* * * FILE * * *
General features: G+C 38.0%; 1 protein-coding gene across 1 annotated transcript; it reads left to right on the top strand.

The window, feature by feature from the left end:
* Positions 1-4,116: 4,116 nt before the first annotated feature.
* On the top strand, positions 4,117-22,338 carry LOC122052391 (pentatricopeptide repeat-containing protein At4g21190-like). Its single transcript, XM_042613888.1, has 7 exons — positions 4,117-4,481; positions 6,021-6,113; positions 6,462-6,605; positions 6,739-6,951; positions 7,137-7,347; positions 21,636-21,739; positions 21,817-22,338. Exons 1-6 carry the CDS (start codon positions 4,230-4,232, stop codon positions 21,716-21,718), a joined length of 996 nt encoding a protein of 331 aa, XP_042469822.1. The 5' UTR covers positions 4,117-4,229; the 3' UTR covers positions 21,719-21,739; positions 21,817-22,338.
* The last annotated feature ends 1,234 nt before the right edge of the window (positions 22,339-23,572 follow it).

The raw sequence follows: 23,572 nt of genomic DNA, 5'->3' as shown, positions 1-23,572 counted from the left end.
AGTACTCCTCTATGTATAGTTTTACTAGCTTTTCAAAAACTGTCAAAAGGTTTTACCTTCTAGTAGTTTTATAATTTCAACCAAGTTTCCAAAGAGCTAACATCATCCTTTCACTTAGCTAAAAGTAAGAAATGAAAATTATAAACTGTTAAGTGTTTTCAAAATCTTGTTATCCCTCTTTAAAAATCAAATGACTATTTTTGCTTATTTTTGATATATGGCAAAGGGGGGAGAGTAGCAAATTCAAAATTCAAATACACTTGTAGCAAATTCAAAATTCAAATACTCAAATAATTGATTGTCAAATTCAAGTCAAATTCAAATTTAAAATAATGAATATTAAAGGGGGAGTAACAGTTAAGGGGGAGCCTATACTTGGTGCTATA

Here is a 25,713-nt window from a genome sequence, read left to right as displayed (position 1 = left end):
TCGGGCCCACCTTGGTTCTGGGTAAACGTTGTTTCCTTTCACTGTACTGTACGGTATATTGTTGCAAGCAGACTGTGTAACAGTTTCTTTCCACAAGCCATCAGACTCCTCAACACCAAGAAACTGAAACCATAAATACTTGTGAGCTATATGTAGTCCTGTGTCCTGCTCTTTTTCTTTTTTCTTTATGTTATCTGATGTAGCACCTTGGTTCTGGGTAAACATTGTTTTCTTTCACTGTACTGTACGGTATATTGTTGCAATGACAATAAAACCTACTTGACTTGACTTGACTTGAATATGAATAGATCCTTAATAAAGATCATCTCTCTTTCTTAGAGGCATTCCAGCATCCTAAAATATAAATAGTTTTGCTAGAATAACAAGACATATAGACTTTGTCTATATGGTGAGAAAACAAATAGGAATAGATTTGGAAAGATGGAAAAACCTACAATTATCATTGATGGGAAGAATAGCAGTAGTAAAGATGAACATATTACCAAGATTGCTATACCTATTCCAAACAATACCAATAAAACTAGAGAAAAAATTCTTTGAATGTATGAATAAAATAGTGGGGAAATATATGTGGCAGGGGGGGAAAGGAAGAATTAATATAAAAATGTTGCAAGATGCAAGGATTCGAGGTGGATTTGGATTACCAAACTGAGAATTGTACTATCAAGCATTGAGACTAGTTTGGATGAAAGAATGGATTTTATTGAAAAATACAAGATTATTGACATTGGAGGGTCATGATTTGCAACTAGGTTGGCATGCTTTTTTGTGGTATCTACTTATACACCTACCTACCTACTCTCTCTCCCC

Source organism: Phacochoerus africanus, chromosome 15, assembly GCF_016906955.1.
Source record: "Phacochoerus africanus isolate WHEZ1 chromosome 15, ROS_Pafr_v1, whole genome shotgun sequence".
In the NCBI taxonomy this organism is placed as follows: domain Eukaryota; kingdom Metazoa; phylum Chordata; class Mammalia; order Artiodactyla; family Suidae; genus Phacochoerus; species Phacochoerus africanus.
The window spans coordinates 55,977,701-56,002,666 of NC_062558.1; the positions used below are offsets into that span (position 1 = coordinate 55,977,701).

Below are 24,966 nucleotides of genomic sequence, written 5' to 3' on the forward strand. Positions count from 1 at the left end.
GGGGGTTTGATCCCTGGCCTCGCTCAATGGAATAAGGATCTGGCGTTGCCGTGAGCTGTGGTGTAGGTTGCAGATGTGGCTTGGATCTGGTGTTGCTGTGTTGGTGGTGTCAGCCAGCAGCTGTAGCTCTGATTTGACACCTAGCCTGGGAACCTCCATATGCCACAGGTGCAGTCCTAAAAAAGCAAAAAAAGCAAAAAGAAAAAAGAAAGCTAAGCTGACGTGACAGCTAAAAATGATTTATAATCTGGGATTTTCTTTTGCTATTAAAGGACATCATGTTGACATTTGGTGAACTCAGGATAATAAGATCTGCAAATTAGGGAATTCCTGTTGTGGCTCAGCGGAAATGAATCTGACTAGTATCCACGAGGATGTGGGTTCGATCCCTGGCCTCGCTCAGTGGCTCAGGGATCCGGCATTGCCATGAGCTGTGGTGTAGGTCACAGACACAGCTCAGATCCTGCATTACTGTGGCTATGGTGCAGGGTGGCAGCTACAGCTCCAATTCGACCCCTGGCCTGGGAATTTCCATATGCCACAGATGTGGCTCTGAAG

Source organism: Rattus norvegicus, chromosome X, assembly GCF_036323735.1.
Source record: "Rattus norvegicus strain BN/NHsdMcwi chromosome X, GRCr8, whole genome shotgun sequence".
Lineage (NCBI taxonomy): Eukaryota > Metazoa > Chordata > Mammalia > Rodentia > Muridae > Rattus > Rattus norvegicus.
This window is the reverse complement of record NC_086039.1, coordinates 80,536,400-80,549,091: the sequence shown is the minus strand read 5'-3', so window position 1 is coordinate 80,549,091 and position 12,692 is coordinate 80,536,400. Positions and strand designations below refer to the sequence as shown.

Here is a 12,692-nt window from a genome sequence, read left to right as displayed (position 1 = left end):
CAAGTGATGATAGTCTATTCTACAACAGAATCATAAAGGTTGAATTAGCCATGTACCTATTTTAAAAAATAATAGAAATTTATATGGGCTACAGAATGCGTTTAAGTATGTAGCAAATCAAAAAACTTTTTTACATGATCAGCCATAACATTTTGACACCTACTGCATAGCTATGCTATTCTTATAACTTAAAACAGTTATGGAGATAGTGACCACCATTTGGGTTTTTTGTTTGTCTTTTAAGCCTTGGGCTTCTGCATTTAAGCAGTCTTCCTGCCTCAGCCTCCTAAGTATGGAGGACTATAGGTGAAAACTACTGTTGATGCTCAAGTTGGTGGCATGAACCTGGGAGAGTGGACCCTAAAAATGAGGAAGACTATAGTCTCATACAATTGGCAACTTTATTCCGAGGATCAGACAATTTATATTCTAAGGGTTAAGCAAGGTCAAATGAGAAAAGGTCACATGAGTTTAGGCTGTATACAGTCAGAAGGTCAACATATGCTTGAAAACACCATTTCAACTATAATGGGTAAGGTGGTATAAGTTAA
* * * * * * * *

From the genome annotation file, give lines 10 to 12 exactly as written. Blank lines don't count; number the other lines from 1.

Source organism: Phacochoerus africanus, chromosome 15, assembly GCF_016906955.1.
Source record: "Phacochoerus africanus isolate WHEZ1 chromosome 15, ROS_Pafr_v1, whole genome shotgun sequence".
In the NCBI taxonomy this organism is placed as follows: domain Eukaryota; kingdom Metazoa; phylum Chordata; class Mammalia; order Artiodactyla; family Suidae; genus Phacochoerus; species Phacochoerus africanus.